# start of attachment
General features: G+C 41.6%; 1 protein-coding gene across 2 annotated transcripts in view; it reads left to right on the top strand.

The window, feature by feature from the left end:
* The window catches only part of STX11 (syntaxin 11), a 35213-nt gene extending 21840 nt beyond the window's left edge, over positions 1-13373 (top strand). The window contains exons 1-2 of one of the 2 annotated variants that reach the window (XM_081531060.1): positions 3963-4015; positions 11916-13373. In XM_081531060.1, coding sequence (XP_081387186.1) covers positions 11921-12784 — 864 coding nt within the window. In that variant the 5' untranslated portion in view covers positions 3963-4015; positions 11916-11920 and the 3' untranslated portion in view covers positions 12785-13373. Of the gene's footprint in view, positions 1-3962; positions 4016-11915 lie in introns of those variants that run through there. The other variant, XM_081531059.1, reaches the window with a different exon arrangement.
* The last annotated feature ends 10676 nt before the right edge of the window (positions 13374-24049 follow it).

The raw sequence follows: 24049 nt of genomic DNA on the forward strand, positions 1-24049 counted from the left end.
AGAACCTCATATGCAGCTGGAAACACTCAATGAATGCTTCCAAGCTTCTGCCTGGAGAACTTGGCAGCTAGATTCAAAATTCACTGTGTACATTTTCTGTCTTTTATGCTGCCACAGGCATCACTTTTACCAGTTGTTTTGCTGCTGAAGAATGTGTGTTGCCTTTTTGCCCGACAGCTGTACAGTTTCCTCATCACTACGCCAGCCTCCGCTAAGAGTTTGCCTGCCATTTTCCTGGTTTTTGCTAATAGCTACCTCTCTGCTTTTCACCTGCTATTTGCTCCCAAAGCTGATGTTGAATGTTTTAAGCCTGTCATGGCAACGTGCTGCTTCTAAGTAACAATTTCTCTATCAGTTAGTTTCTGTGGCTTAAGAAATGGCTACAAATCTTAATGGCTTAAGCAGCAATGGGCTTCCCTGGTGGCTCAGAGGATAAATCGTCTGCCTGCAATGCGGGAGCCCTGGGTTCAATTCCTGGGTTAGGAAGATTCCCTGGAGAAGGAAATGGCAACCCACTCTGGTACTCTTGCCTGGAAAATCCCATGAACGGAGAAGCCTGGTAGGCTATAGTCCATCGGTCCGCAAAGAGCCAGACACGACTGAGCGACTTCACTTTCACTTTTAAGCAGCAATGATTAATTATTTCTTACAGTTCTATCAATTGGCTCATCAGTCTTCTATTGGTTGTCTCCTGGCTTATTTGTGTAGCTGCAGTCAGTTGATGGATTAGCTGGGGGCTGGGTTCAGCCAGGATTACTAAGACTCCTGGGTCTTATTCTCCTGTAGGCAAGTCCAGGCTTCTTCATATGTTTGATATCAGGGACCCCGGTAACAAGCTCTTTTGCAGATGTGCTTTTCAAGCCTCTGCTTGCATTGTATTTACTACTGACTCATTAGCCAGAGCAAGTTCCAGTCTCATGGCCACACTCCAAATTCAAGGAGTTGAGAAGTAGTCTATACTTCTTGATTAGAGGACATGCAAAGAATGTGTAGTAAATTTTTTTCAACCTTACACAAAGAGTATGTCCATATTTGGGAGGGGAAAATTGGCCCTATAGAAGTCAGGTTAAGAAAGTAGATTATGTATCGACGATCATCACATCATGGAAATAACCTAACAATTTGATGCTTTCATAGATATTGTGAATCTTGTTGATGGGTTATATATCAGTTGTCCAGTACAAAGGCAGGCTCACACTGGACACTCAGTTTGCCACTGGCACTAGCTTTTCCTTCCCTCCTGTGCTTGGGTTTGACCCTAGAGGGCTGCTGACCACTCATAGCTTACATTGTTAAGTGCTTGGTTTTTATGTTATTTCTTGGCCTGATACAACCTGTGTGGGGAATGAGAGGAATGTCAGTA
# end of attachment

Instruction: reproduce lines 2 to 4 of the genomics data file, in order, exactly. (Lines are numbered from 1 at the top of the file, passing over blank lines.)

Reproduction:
The window, feature by feature from the left end:
* The window catches only part of STX11 (syntaxin 11), a 35213-nt gene extending 21840 nt beyond the window's left edge, over positions 1-13373 (top strand). The window contains exons 1-2 of one of the 2 annotated variants that reach the window (XM_081531060.1): positions 3963-4015; positions 11916-13373. In XM_081531060.1, coding sequence (XP_081387186.1) covers positions 11921-12784 — 864 coding nt within the window. In that variant the 5' untranslated portion in view covers positions 3963-4015; positions 11916-11920 and the 3' untranslated portion in view covers positions 12785-13373. Of the gene's footprint in view, positions 1-3962; positions 4016-11915 lie in introns of those variants that run through there. The other variant, XM_081531059.1, reaches the window with a different exon arrangement.
* The last annotated feature ends 10676 nt before the right edge of the window (positions 13374-24049 follow it).